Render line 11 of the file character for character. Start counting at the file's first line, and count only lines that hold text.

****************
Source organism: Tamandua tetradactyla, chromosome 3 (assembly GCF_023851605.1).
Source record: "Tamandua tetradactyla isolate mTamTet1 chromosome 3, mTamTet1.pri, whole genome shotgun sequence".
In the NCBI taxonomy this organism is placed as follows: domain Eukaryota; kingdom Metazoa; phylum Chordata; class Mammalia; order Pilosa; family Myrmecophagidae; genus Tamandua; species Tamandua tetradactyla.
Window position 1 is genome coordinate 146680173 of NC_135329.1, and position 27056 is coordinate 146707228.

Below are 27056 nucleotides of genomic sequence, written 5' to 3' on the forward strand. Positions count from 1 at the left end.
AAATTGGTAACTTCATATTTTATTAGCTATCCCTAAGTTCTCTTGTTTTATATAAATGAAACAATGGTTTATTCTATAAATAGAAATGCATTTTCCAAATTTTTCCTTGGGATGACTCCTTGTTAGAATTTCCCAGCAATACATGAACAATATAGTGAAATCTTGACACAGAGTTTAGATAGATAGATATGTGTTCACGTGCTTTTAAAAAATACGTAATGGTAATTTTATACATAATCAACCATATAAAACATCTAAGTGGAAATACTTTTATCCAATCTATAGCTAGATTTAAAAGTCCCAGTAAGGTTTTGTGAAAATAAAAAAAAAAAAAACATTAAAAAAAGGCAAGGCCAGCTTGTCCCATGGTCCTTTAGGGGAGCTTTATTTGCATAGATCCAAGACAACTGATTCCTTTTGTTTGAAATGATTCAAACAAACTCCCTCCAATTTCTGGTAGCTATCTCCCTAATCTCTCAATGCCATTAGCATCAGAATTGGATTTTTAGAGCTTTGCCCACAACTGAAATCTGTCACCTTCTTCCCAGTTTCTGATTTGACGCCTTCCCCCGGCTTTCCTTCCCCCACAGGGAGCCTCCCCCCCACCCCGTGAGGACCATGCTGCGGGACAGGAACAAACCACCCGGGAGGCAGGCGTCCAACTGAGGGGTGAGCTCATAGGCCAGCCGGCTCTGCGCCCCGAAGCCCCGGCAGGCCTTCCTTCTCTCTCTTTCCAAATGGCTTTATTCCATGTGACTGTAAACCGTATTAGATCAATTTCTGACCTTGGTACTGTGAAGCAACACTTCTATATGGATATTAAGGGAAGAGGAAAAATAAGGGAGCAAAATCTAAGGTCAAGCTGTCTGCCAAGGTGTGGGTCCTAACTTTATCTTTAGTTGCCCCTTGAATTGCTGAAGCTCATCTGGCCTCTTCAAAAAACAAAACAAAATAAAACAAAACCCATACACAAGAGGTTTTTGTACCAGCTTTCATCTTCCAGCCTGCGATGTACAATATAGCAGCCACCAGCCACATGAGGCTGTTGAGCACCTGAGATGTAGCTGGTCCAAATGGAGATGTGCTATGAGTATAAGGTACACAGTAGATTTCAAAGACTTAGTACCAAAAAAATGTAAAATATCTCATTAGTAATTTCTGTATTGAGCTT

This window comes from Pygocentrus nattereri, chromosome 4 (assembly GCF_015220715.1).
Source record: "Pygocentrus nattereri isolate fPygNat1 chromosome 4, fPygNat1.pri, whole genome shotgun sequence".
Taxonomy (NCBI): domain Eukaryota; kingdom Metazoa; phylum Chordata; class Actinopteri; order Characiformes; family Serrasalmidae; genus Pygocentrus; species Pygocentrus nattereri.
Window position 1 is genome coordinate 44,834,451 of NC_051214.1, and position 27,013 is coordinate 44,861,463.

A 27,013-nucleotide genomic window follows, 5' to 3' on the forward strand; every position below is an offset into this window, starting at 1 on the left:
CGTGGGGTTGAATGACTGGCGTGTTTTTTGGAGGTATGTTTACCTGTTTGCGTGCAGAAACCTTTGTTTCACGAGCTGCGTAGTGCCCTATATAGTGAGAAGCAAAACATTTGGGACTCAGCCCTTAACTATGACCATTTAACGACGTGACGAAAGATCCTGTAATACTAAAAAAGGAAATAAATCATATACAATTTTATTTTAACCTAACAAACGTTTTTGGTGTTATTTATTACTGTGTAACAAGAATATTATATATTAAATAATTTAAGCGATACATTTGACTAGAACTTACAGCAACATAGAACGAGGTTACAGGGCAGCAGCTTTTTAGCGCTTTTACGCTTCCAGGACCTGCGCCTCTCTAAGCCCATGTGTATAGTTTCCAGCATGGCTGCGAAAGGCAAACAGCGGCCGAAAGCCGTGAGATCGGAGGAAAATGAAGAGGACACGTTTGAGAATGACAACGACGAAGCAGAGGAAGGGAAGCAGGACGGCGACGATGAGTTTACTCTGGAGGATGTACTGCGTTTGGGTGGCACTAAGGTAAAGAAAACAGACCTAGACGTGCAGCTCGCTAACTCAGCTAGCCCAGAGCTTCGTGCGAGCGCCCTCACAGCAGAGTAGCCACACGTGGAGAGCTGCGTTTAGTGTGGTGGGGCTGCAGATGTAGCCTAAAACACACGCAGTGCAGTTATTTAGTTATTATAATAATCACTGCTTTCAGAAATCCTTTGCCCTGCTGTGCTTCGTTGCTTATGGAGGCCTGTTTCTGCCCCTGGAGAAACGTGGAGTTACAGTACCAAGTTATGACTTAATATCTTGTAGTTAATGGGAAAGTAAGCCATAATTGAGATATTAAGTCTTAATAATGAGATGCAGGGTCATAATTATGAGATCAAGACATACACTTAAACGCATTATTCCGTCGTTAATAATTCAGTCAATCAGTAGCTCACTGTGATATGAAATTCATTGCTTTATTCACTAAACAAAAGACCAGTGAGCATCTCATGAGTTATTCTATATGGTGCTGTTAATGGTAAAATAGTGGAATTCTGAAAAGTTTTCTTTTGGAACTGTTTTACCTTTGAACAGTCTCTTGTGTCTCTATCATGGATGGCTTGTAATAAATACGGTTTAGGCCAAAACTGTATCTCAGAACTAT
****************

A 27,013-nucleotide genomic window follows, 5' to 3' on the forward strand; every position below is an offset into this window, starting at 1 on the left: